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  44. J. D. Shepherd (2012). A Human Right Not to Be Punished? Punishment as Derogation of Rights. Criminal Law and Philosophy 6 (1):31-45.score: 156.0
    In this essay, I apply international human rights theory to the domestic discussion of criminalization. The essay takes as its starting point the “right not to be punished” that Douglas Husak posited in his recent book Overcriminalization . By reviewing international human rights norms, I take up Husak’s challenge to imbue this right with further normative content. This process reveals additional relationships between the criminal law and human rights theory, and I discuss one analogy: the derogation by states of an (...)
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  45. Antony Duff (2008). The Incompleteness of 'Punishment as Fair Play': A Response to Dagger. Res Publica 14 (4):277-281.score: 156.0
    Richard Dagger (in this issue) provides perhaps the most persuasive version of a ‘fair play’ theory of criminal punishment, grounded in an attractive liberal republican political theory. But, I argue, his version of the theory still faces serious objections: that its explanation of why some central mala in se are properly criminalised is still distorting, despite his appeal to the burdens of ‘general compliance’; and that it cannot adequately explain (as it should explain) the differential seriousness and wrongfulness of (...)
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  46. Bill Wringe (forthcoming). Perp Walks as Punishment. Ethical Theory and Moral Practice:1-15.score: 156.0
    When Dominique Strauss-Kahn, then head of the IMF, was arrested on charges of sexual assault arising from events that were alleged to have occurred during his stay in an up-market hotel in New York, a sizeable portion of French public opinion was outraged - not by the possibility that a well-connected and widely-admired politician had assaulted an immigrant hotel worker, but by the way in which the accused had been treated by the American authorities. I shall argue that in one (...)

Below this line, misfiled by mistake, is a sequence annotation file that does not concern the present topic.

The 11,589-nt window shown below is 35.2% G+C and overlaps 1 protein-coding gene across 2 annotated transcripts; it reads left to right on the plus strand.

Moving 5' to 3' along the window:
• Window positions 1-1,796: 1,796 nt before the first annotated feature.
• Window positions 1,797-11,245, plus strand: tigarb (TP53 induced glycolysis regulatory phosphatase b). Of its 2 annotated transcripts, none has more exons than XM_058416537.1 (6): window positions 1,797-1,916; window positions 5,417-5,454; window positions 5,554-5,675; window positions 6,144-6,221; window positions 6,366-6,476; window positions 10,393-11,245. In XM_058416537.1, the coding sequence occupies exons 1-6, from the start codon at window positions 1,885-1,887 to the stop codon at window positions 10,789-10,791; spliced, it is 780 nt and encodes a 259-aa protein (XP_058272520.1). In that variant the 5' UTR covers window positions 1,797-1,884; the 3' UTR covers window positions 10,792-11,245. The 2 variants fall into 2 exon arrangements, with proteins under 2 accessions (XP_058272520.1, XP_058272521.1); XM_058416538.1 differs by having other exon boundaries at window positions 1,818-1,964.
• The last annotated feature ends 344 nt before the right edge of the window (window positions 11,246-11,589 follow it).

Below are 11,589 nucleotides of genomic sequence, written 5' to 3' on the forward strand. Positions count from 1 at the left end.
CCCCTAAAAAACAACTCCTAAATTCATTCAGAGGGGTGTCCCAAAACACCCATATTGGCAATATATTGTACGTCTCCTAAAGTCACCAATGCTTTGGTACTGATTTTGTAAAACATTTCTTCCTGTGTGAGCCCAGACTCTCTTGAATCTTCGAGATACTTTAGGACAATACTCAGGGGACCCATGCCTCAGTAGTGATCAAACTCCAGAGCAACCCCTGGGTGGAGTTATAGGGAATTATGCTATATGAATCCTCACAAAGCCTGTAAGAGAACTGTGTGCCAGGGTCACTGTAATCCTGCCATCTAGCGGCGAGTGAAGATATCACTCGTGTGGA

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  47. Stefano Paoli & Aphra Kerr (2012). On Crimes and Punishments in Virtual Worlds: Bots, the Failure of Punishment and Players as Moral Entrepreneurs. [REVIEW] Ethics and Information Technology 14 (2):73-87.score: 156.0
    This paper focuses on the role of punishment as a critical social mechanism for cheating prevention in MMORPGs. The role of punishment is empirically investigated in a case study of the MMORPG Tibia (Cipsoft 1997–2011 ) ( http://www.tibia.com ) and by focusing on the use of bots to cheat. We describe the failure of punishment in Tibia, which is perceived by players as one of the elements facilitating the proliferation of bots. In this process some players act (...)
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  48. David Pastoriza, Miguel A. Ariño & Joan E. Ricart (2008). Ethical Managerial Behaviour as an Antecedent of Organizational Social Capital. Journal of Business Ethics 78 (3):329 - 341.score: 156.0
    There is a need of further research to understand how social capital in the organization can be fostered. Existing literature focuses on the design of reciprocity norms, procedures and stability employment practices as the main levers of social capital in the workplace. Complementary to these mechanisms, this paper explores the impact of ethical managerial behaviour on the development of social capital. We argue that a managerial behaviour based on the true concern for the well-being of employees, as (...)
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  49. Suzanne Uniacke (forthcoming). Punishment as Penalty. Criminal Law and Philosophy:1-11.score: 156.0
    The paper’s central focus is the ‘duty’ theory of punishment developed by Victor Tadros in The Ends of Harm. In evaluating the ‘duty’ theory we might ask two broad closely related questions: whether in its own terms the ‘duty’ theory provides a justification of the imposition of hard treatment or suffering on an offender; and whether the ‘duty’ theory can provide a justification of punishment. This paper is principally concerned with the second question, which stems from a significant (...)
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  50. Jami L. Anderson (1998). Understanding Punishment as Annulment. Social Philosophy Today 13:215-226.score: 156.0
    Hegel claims that punishment is justified because it annuls crimes thereby revealing the criminal act for what it is, a will “null and void.” In this paper I analyze the complex notion of annulment, arguing that Hegel is claiming that punishment does not change the past, but alters the status of the criminal will so as to reveal that will for what it is, a violation of a victim’s rights. In short, punishment invalidates the criminal's will and (...)